Monday, May 7, 2012

Mexicans in Sweet Valley? Si!

Last fall I posted the link to an interview with YA author Malin Alegria in which her new teen series Border Town was mentioned. Having grown up reading teen romance series from Sweet Valley High to Couples to The Girls of Canby Hall (seriously, I read them all) I was excited about this new series that Alegria described as being like SVH with brown kids. I pre-ordered the first book in the series, and while I waited for it to come in I thought I'd revisit my youth and read some Sweet Valley High. 

While we can assume that Penny Ayala, one of Elizabeth Wakefield's newspaper pals, is either Latina or bicultural based on her last name (I'd have to read the series from the beginning to find out if her ethnicity is ever mentioned--summer project?) it isn't until book #42, Caught in the Middle, that a Latino character is prominently featured. Finally, some representation in the curiously all-white California world of the Wakefield twins!

In Caught in the Middle, popular (though secondary character in the series) cheerleader Sandra Bacon has met the boy of her dreams. The only problem is...he's MEXICAN! Say it ain't so! 

Throughout the book (written by Kate Williams) we are reminded of just how different Sandy and Manny are. Manny and his family are: ______________ fill in the blank with whatever stereotype about Mexicans you can think of. Okay, I'm exaggerating. There's that scene when the couple goes to the Dairi Burger and Manuel mentions that he happens to know the burger is the specialty of the house. I was expecting him to say he knows this because his uncle / cousin / other family member is actually the cook at the Dairi Burger! But he doesn't. The point is, they come from different worlds, and his world is, well, weird! Williams writes on page 5: "After all, Manual came from a completely different world. His family was from Mexico and still spoke Spanish at home." We are also informed that, among his distinguishing characteristics, he has a lot of younger sibling he has to care for which is why he seems so mature. His mom makes tortillas from scratch. His home is repeatedly described in way that indicates it's cozy or homey but the subtext is that it's kind of run down and not as nice as the homes of Sandy and her white friends.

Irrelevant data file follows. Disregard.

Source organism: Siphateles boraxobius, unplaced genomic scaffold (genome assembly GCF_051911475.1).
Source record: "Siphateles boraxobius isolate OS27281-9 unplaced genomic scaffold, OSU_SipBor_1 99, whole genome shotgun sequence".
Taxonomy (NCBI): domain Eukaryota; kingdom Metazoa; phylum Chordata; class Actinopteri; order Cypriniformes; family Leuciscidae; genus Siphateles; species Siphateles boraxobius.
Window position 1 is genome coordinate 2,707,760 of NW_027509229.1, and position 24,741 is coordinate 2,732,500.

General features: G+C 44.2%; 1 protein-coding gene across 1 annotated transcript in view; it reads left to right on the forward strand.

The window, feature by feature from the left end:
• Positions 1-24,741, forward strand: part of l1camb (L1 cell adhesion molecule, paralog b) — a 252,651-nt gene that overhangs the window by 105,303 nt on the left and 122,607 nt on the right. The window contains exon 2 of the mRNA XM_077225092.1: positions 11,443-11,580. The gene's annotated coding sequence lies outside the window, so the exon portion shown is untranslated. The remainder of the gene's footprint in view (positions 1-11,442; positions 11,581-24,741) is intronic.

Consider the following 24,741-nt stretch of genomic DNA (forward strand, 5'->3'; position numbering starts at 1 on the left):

Sandy's parent, by the way, really dislike Mexicans. "Those people" are different, Mrs. Bacon tells Sandy when Sandy is trying to tell her about her new boyfriend. Sandy's parents don't want her dating a Mexican guy. What does she do? Of course, she hides this from them. She lies and betrays the person she claims to love. She even almost lets him get in trouble with the law by denying that she knows him. There came a point where I appreciated the Bacons' at least openness about their views on Mexicans. Sandy? I just wanted to slap that girl hard by the time I reached the last few chapters of the book.

Of course, in SVH style, all is resolved in the end. Sandy confesses to her parents. Just as Manuel is about to be arrested on suspicion of tampering with her boat and possibly causing it to explode, she confesses that not only does she know him but she's actually MADE OUT with him AND he didn't tamper with the boat, he saved her life! The Bacons have a change of heart, at least toward this one Mexican. Mr. Bacon even shakes his hand. And they live happily ever after. 

Whew! That's a lot of SVH for one post. Part II coming soon!

No comments:

Post a Comment